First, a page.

New Project: Champa Flats

A concept design review application for a new infill project that would add 169 units of affordable and workforce rental apartments to Downtown Denver’s Arapahoe Square district has been submitted to the Arapahoe Square Design Advisory Board (ASDAB). The 13-story project proposed for 2250 Champa Street and currently called Champa Flats will have its first review by the ASDAB on December 12.

Below is a Google Earth aerial with the 0.36-acre site outlined, and a Google street view image showing the property’s current status as an ugly surface parking lot:

Location of the proposed Champa Flats project on a Google Earth aerial
Google street view image of the proposed Champa Flats site

According to the project’s ASDAB application, the Champa Flats includes a mix of studio and one-bedroom apartments on floors 4 through 13 with an indoor/outdoor resident lounge also on the fourth floor. A total of 94 vehicle parking spaces are located on the first three floors plus one level underground. The parking on the first three floors is shielded from view from Champa Street with building uses. At the street level, a commercial retail space and the building lobby front the sidewalk, with each of these ground-floor spaces extending vertically to hide the parking on the second floor as well. On the third floor, a fitness center and resident amenity space obscure the parking from the street view. Access to the parking is via the alley.

Here is a rendering (courtesy of OZ Architecture) taken from the project’s ASDAB application of the front (Champa) side of the proposed building. Please keep in mind that this is a concept design only. The project is just starting its journey through the design review process with the ASDAB and the City, so it is likely that the tower’s design will be refined over the coming months.

Champa Flats concept design, courtesy of OZ Architecture

It is exciting that another forlorn Arapahoe Square parking lot may be eradicated and replaced with desperately needed affordable housing, no less!

By | 2017-12-08T23:56:12+00:00 December 8, 2017|Categories: Arapahoe Square, Infill, Residential|Tags: |8 Comments

8 Comments

  1. Zach December 8, 2017 at 1:44 pm - Reply

    Oh look, more stucco. Groundbreaking…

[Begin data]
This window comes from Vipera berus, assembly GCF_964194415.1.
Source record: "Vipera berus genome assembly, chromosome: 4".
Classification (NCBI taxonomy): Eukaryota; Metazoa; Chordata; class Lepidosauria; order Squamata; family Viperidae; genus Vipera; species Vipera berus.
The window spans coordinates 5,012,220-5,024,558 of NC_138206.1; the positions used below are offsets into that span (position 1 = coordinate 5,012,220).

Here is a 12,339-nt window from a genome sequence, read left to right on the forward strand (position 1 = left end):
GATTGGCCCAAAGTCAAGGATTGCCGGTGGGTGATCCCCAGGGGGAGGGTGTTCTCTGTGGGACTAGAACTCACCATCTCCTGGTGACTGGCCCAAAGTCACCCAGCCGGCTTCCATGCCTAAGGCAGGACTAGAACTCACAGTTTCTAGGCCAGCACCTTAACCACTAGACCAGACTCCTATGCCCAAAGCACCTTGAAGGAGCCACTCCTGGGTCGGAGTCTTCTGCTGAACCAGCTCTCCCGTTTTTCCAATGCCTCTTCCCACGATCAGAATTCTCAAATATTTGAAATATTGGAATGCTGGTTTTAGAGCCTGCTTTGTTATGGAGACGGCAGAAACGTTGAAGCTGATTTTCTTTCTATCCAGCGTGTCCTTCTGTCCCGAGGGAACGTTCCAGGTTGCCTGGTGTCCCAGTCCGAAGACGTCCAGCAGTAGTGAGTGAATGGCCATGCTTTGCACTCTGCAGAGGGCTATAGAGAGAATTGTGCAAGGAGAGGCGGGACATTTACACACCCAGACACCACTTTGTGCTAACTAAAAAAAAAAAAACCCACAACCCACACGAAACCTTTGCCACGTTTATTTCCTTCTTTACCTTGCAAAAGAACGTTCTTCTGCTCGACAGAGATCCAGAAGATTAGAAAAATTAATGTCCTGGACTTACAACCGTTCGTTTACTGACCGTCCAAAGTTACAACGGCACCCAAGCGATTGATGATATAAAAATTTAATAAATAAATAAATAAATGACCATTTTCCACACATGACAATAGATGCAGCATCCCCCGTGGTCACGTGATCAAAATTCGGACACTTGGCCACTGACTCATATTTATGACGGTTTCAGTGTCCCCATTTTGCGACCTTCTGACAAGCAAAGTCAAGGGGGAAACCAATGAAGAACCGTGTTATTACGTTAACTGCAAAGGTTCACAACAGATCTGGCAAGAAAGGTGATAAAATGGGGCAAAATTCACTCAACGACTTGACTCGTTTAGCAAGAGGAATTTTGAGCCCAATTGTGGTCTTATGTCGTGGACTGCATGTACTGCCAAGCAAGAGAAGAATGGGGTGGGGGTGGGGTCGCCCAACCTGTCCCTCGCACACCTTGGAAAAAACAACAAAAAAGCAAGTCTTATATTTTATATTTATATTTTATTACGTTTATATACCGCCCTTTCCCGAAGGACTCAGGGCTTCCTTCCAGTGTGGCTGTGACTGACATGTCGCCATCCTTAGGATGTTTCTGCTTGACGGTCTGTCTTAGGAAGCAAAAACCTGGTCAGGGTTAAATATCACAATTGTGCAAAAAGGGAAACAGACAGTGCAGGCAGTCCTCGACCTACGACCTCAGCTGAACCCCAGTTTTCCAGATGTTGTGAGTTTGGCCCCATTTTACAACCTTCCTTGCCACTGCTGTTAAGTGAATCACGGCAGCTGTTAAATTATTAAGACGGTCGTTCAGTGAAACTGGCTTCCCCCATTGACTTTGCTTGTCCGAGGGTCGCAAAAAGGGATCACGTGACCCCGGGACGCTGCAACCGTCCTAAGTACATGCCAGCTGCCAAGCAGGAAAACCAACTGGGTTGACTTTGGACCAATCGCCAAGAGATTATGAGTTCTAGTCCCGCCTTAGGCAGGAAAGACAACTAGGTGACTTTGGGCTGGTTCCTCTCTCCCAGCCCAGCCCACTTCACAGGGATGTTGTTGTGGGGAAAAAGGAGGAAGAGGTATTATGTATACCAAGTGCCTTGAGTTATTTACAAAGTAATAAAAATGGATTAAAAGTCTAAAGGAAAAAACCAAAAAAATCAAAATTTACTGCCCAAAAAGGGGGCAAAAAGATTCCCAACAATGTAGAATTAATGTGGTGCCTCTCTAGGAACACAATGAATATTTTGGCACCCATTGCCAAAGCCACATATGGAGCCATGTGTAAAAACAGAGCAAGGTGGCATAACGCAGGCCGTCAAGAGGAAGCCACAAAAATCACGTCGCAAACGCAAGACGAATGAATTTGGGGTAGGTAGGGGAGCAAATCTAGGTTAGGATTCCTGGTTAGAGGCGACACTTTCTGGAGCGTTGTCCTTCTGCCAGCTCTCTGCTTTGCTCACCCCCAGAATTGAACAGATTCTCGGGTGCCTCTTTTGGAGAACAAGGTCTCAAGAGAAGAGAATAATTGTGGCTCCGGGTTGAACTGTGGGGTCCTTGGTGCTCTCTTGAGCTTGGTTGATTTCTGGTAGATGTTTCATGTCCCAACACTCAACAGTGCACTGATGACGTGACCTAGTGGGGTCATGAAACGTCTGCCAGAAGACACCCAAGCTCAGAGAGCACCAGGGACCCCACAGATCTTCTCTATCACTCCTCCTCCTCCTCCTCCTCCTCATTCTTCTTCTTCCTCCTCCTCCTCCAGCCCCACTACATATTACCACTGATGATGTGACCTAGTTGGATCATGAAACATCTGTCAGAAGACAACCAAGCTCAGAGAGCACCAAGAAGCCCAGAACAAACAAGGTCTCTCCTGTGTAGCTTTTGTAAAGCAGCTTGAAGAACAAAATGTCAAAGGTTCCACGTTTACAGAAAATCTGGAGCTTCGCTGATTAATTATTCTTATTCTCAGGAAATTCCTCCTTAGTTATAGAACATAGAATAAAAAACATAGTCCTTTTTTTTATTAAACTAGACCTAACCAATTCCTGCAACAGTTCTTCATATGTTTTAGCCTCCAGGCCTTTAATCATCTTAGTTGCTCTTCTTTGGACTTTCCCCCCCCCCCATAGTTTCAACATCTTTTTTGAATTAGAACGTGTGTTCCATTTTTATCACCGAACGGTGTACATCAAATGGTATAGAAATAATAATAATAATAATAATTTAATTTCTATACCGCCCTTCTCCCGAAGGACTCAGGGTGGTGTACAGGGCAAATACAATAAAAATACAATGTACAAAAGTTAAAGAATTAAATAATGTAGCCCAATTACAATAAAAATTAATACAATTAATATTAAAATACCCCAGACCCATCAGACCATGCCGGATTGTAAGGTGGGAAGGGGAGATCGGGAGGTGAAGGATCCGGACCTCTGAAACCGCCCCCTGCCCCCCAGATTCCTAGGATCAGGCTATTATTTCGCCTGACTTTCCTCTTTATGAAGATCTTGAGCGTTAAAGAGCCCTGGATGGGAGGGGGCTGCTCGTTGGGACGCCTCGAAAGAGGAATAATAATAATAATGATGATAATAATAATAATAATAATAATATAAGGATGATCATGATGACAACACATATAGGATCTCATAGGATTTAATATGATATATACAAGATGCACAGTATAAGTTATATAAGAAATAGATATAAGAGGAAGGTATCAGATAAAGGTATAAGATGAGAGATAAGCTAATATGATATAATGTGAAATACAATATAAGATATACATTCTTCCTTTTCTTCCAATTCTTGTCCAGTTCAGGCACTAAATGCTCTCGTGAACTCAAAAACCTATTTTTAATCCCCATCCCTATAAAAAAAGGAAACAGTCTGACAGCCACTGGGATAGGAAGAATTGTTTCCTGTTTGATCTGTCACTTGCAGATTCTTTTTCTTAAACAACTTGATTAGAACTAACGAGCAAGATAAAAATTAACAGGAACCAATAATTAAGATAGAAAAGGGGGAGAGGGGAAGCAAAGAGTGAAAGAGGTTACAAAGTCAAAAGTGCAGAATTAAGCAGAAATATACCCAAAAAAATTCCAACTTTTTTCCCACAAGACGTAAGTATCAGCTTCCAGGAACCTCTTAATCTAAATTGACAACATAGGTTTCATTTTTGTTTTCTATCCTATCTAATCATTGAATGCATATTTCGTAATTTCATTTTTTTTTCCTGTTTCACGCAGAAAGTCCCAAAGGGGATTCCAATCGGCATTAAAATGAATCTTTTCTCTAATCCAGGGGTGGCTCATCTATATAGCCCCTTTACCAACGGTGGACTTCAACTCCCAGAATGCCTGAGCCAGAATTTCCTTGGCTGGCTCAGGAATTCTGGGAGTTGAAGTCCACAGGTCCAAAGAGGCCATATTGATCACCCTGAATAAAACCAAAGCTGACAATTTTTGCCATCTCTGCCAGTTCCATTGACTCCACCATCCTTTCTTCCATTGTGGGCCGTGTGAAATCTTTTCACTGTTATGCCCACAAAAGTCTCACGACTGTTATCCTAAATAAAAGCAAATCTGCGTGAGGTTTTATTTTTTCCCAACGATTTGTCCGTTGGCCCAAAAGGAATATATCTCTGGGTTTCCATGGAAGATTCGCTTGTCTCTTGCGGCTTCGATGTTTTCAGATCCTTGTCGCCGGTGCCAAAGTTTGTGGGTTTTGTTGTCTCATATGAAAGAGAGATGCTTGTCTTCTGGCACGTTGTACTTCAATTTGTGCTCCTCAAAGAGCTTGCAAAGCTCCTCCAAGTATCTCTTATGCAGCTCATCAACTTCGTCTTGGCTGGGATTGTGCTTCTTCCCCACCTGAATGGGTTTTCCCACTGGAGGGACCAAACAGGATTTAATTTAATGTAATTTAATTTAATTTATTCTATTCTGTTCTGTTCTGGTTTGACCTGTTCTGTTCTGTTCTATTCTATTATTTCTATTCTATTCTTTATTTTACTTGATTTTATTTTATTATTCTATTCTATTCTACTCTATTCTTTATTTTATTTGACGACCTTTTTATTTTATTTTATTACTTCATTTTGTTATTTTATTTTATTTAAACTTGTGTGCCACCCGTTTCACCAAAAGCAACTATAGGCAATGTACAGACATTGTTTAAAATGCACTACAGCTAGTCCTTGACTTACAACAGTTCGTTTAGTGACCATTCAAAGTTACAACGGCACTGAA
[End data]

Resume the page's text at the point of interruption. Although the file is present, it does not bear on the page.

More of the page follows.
• ChrisA December 22, 2017 at 9:46 am - Reply

      It is the best architectural design around. Put my name on it said no one ever.

  2. Ryan December 8, 2017 at 4:34 pm - Reply

    Wage workers throughout Denver are distraught over the skyrocketing cost of living in Denver, and Zach is up-in-arms about building material aesthetics for one of the few affordable housing projects proposed in the city.

    • Jason December 10, 2017 at 10:34 am - Reply

      Seriously. #ClassicNIMBY #DenverFUGLY

  3. Trent December 9, 2017 at 12:40 pm - Reply

    I agree on disliking stucco but will still count this as a win. The way they are hiding the parking and not having a huge podium is nice. The fact that it is affordable is great and lastly it has retail!

  4. Dan December 10, 2017 at 3:39 pm - Reply

    Looks kinda similar to the Delaware Lofts in the Golden Triangle… Not leaving this here to complain, and overall I think it looks better than some recent construction (stucco not withstanding). My only fear is that the “new wave” of projects or whatever you wish to call it might again lack creativity in designs and will again produce a plethora of duplicates.

    Still, this looks solid – just ignore me 🙂

  5. Julio December 13, 2017 at 10:08 pm - Reply

    I actually appreciate that they are using some more materials besides stucco and that the stucco is on the upper levels not on the street. The difference shades of wood and cement look attractive together. We’ll see how it ends up, but using different materials certainly adds to the expense, which may make this affordable project impossible.

  6. LeeM December 25, 2017 at 6:42 am - Reply

    Love to see the eradication of another surface parking lot. Is there a surface parking lot inventory somewhere on DenverInfill? It would be terrific to see this inventory declining over the years.

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